# Help with hydrostatic force questions

• MHB
• upnorthgy
In summary: Can you do this?In summary, the rectangular swimming pool has a depth of 4 feet, length of 75 feet, and width of 25 feet. The hydrostatic force on the bottom of the pool is 468209.7 lbs, on the shorter wall it is 312139.8 lbs, and on the longer wall it is 1248559.2 lbs. The work required to pump all the water out of the pool is 468209.7 ft-lbs.
upnorthgy
Here are the questions...

A rectangular swimming pool is 4 feet deep, 75 feet long, and 25 feet wide. It is completely filled with water.

a. What is the hydrostatic force on the bottom of the pool?
b. What is the hydrostatic force on the shorter wall of the pool?
c. What is the hydrostatic force on the longer wall of the pool?
d. How much work is required to pump all the water out of the pool (i.e., up to the top of the pool)?

As far as a. goes, I think it is the integral of (62.4 lbs/feet3)(75)(25)(4-yi) as goes from 0 to 4, but I am far from confident. And the rest has me baffled.

a) If the depth of the pool is the same everywhere, then we have:

$$\displaystyle F=\rho hA$$

where:

$$\displaystyle h$$ = the depth of the pool.

$$\displaystyle A$$ = the surface area of the bottom of the pool.

b) Let's find the hydrostatic force on a vertically submerged rectangle, whose width is $w$ and height is $h$. If we orient a vertical $x$-axis along one side of the rectangle, with the origin at the surface and the positive direction down, we may compute the force along one horizontal elemental rectangle having area $A(x)$ making up the entire rectangle as:

$$\displaystyle dF=\rho xA(x)$$

The area of this elemental rectangle is its width at $x$ times its height $dx$, hence:

$$\displaystyle dF=\rho xw(x)\,dx$$

where:

$$\displaystyle w(x)=w$$ (the width is constant for a rectangle)

And so we have:

$$\displaystyle dF=\rho w x\,dx$$

Now, if the top edge of the rectangle is at $x=x_1$ and the bottom edge is at $x=x_2$, then by summing all of the elements of the force, we find:

$$\displaystyle F=\rho w\int_{x_1}^{x_2}x\,dx$$

Now what do you find upon applying the FTOC?

I guess I am still struggling with this conceptually. I think I computed your equation and the answer I got was 936,000 lbs. Do I need to reorient the coordinate system to get get the hydrostatic force against the wall. If so, how?

upnorthgy said:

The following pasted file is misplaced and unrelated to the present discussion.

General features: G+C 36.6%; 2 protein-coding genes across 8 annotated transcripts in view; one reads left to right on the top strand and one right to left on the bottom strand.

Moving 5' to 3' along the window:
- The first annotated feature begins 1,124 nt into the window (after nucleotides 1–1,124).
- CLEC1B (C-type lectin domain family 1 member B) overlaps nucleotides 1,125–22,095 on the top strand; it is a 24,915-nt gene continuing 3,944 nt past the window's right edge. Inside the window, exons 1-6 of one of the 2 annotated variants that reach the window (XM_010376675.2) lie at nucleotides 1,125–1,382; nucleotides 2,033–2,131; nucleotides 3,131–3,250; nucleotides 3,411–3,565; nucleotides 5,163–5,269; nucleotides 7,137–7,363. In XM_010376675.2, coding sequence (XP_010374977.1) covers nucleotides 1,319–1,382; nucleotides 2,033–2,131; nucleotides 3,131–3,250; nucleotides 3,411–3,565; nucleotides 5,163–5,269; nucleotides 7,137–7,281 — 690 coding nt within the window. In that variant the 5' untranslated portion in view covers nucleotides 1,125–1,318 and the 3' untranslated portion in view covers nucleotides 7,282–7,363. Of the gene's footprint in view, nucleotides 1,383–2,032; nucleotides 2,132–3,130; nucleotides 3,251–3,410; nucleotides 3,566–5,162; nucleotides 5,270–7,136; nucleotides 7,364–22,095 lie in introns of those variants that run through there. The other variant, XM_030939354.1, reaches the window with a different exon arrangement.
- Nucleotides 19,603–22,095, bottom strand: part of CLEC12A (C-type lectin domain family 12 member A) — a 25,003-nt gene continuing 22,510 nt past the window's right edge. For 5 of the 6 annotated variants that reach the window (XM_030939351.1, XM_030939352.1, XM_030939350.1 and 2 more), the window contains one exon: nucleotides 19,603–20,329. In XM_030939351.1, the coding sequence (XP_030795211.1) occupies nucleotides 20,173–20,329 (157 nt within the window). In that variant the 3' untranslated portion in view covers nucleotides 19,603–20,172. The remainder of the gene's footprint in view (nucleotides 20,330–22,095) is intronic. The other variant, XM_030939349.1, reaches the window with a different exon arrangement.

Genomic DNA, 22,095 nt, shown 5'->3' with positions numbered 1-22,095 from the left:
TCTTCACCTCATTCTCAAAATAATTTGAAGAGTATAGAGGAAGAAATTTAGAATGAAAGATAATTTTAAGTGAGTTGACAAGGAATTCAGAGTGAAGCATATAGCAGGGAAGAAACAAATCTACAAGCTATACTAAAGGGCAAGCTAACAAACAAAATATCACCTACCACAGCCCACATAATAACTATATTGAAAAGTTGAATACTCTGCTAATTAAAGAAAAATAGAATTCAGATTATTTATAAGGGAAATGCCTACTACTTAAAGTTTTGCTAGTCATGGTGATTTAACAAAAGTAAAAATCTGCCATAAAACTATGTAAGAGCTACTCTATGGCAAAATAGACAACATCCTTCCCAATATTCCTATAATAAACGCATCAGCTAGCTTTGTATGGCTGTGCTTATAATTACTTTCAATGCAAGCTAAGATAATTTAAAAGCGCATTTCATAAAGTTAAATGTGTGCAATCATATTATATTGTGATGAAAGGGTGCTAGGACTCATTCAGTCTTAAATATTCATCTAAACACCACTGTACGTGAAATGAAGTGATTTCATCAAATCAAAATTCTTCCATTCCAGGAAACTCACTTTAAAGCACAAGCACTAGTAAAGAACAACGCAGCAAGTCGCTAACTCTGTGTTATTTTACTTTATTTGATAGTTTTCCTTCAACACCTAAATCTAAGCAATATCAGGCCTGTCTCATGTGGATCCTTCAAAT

I guess I am still struggling with this conceptually. I think I computed your equation and the answer I got was 936,000 lbs. Do I need to reorient the coordinate system to get get the hydrostatic force against the wall. If so, how?

a) We have the following:

Weight of water per cubic foot: $$\displaystyle \rho=62.42796\,\frac{\text{lb}}{\text{ft}^3}$$

Depth: $$\displaystyle h=4\text{ ft}$$

Area of surface: $$\displaystyle A=\left(75\text{ ft}\right)\left(25\text{ ft}\right)=1875\text{ ft}^2$$

Thus, we find:

$$\displaystyle F=\left(62.42796\,\frac{\text{lb}}{\text{ft}^3}\right)\left(4\text{ ft}\right)\left(1875\text{ ft}^2\right)=468209.7\text{ lb}$$

b) The integral I set up above is already oriented correctly for a vertical surface (such as the sides of the pool)...what do you get when you compute the definite integral?

Understood part A, however I'm struggling on B. Would \omega just be 25? Also what would i plug in for x dx, 100? Thanks

Fizgig said:
Understood part A, however I'm struggling on B. Would \omega just be 25? Also what would i plug in for x dx, 100? Thanks

For part b), you would use:

$$\displaystyle F=25\rho \int_{0}^{4}x\,dx$$

You don't plug in for $x\,dx$, you simply evaluate the definite integral. Can you continue?

I would actually prefer to evaluate the definite integral:

$$\displaystyle F=\rho w\int_{x_1}^{x_2}x\,dx$$

first, and then plug in the given data.

## 1. What is hydrostatic force?

Hydrostatic force is the force exerted by a fluid on a submerged object. It is a result of the pressure differences within the fluid and can be calculated using the formula F = ρghA, where ρ is the density of the fluid, g is the acceleration due to gravity, h is the depth of the submerged object, and A is the surface area of the object.

## 2. How is hydrostatic force related to buoyancy?

Hydrostatic force is closely related to buoyancy, as both involve the pressure differences within a fluid. Buoyancy is the upward force that a fluid exerts on an object that is partially or fully submerged in it. This force is equal to the weight of the displaced fluid and is responsible for objects floating or sinking in a fluid.

## 3. What factors affect the magnitude of hydrostatic force?

The magnitude of hydrostatic force is affected by several factors, including the density and depth of the fluid, the surface area and shape of the submerged object, and the acceleration due to gravity. The direction of the force is always perpendicular to the surface of the object and towards the center of the fluid.

## 4. How is hydrostatic force used in real-life applications?

Hydrostatic force has many practical applications, such as in hydraulics and hydrology. It is used to calculate the forces on dams, retaining walls, and other structures that are in contact with a fluid. It is also important in civil engineering, as it helps determine the stability of structures and the effects of fluid pressure on them.

## 5. How can I calculate hydrostatic force on irregularly shaped objects?

In order to calculate hydrostatic force on irregularly shaped objects, you will need to use calculus and the concept of integration. By breaking the object into smaller, simpler shapes and integrating the forces on each part, you can find the total hydrostatic force on the object. Alternatively, you can use experimental methods, such as a force sensor or a pressure gauge, to directly measure the hydrostatic force on the object.

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